On ‘home’ again: among the geese and sheep in the cattle market

I’m about to leave again. I’ve been in Devon for a month, on a hare-paced pit-stop. Sitting in my driver’s seat in the dark and opening my laptop feels reassuringly like being on the road. I’m parked up in a mechanic’s yard – also reassuringly like being on the road, but with the warm knowledge that my good friend, who has just helped my three-month-long boiler frustration conclude, will fix my fridge tomorrow and send me off.

During my month in Devon, which feels happily like a visit, I’ve caught up with some of my favourite people, sadly missed others, and done a couple of impromptu photoshoots. This one was going to have a ‘Devon harvest’ theme…

…but went a bit Gaucho, again…

I’ve done *some* of the bureaucracy I should have, and traded at my first market event with the woves.

I was invited to sell my wares at the cattle market at Goose Fair. Goose Fair completely takes over Tavistock for the second Wednesday in October, closing many of the roads and all the schools. Once a purely livestock sale, it now consists of a funfair and hundreds of stalls of plastic tat with pro salesmen whose theatrical pitches are almost worth watching in their own right. There are churros stands, burger vans and candy floss, but the goldfish of old are scarce or absent – are they still even legal? How many did you flush down the loo in your childhood?

Anyway, I’m not expecting to sell many expensive British-made weavings, but I’m drawn to trading here because it is ordinary: not the top end artisan glamour of the Contemporary Craft Fair; not the arty sophistication of cultured Chagford; but full of local, rural and Plymothian folk. I’m not among the plastic stalls, but among the poultry at the cattle market. The geese shout their heads off all day, poor loves.

Geese White geese

The organiser hopes apologetically that I don’t mind being beside a penful of sheep. I grin, and tell her that that is why I agreed to come, because that is where I feel comfortable. Admittedly none of us had allowed for cow shit on the floor and railings behind our stalls, but someone produces some wet wipes (aaargh!) and it’s fine.

There are spinners and dyers and felters and Dartmoor Whiteface people and Dartmoor Greyface people and Jacob’s people, and we are a little showcase of British wool. Not surprisingly I am often invited to be part of events that promote hill farming in general, and sheep rearing in particular. I love wool, and loathe synthetic fleece. Farmers too often leave fleeces to rot, and if they sell them, are unlikely to cover the £2 per animal annual shearing cost. I am all in favour of Britain as producers and manufacturers, more than importers. I’ve always lived in farming country and feel concern for both animal welfare and struggling hill farmers’ welfare. Farmer neighbours have done me many a kindness over the years. And yet, when I watched the film of Huxley’s The Island, where human clones are farmed for their organs, I suddenly saw farming as a dark concept – though I still kept animals myself and my smallholding dreams are probably only dormant, not dead.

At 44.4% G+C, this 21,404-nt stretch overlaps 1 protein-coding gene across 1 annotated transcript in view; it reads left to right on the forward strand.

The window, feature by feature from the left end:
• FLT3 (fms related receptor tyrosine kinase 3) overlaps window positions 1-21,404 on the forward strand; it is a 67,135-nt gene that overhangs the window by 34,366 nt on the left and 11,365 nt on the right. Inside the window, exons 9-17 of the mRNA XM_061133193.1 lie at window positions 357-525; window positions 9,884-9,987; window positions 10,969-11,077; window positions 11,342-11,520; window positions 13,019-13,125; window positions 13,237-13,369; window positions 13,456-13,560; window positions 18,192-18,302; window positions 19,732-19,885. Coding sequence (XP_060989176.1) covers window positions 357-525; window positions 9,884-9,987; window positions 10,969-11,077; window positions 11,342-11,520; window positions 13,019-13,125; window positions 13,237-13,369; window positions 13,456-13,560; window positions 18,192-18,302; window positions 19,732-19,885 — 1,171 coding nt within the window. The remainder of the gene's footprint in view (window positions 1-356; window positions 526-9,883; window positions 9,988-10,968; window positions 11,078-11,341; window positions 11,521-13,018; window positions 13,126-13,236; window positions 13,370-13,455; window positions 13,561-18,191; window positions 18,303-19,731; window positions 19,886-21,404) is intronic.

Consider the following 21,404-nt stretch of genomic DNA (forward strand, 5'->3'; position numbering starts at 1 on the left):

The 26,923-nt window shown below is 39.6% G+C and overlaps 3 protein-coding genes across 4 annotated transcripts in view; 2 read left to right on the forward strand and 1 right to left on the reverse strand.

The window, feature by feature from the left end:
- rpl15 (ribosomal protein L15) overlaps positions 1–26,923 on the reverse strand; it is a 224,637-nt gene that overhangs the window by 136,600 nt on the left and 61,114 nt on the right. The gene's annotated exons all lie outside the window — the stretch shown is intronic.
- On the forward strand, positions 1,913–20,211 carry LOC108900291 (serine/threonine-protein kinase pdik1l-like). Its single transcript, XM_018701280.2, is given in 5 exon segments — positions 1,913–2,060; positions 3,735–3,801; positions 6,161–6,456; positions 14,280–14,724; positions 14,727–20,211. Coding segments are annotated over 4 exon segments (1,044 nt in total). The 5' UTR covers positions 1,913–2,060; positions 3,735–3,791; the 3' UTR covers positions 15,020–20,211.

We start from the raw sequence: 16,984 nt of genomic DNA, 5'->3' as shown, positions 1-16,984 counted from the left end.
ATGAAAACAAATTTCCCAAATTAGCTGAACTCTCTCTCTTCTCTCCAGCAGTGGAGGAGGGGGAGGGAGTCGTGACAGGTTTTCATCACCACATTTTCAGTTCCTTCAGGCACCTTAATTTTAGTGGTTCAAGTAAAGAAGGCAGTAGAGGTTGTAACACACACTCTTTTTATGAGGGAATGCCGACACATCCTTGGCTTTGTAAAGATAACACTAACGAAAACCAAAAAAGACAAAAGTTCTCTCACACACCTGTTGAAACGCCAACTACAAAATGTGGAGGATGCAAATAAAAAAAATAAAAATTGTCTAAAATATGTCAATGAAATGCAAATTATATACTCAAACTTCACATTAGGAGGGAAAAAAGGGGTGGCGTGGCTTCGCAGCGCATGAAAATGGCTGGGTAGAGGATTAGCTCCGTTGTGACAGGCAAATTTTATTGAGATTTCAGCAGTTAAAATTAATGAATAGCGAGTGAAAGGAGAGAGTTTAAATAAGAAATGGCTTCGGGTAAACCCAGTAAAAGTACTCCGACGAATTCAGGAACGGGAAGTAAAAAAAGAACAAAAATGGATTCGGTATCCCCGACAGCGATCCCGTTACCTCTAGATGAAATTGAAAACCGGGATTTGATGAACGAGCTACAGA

My mum, who brought me up vegetarian and who has now gone vegan while I’ve gone the other way, is a fierce voice of Monbiot ilk, and I too sympathise with rewilders and those who would see our moors empty, or at least emptier, of grazing animals so that they might reforest rather desertify. I also sympathise with certain ex-vegetarian friends who point out that the hill ponies offer the leanest, most natural, organic meat from animals with a very-nearly-wild life. At about midday I am filmed trying some pony meat. I talk to the camera about the many reasons why my first taste of horse is a challenge, and fear that I am betraying not only my equine friends but my veggie friend who runs a rehoming and training charity to promote the use of hill ponies for riding, driving and pack rather than for handbags or zoomeat in a dead market where farmers get just a few pounds per pony, on a good year, and shoot the ‘surplus’ that doesn’t sell. Thankfully many people are trying to make a positive difference for all in this sad situation. Meantime we all do our best, and rub along.

I have a lot of stock, and enjoy unwrapping it all to lay it out proudly on tables around my loom, which I’ve brought to demonstrate. Beside my stall stands my sentry willow sculpture mannequin that a kind ex helped me make years ago for displaying the upcycled dresses I used to design. Before I’ve finished setting up I’ve had to dig into my box of incomplete woves for a lovely, tiny, humble Quaker woman I know who buys a small piece of blanketry as a back-warmer to lie on. Later in the morning another humble character borrows cash from his friends to buy my Emerald Isle scarf for himself. Both sales surprise me, and I am pleased. There is a constant stream of people who look closely at my woves and take cards and give compliments. At least three lovely women take pictures of the stall and ask to publish them on their blogs, or in one case, a local rag, and I am delighted. I meet Seth Lakeman’s violin teacher, who promises to give me a weaving contact in County Sligo. I see old friends, neighbours and acquaintances. We are well looked after. It is a good day, and I am glad that it can work in such an unpretentious setting.

Afterwards I have a date with a ten year old on the dodgems, which are bumper cars as far as we’re concerned. We eat candy floss, chips and sweets. ‘Scream for speed!’ Young memories of 2CV soft tops and Landrover backs open to the stars on fast journeys home to ‘Tunnel of Love’ mean I always love the noise and lights and shadows of the fair.

And now I am ready for my winter destination: Brittany, tomorrow.

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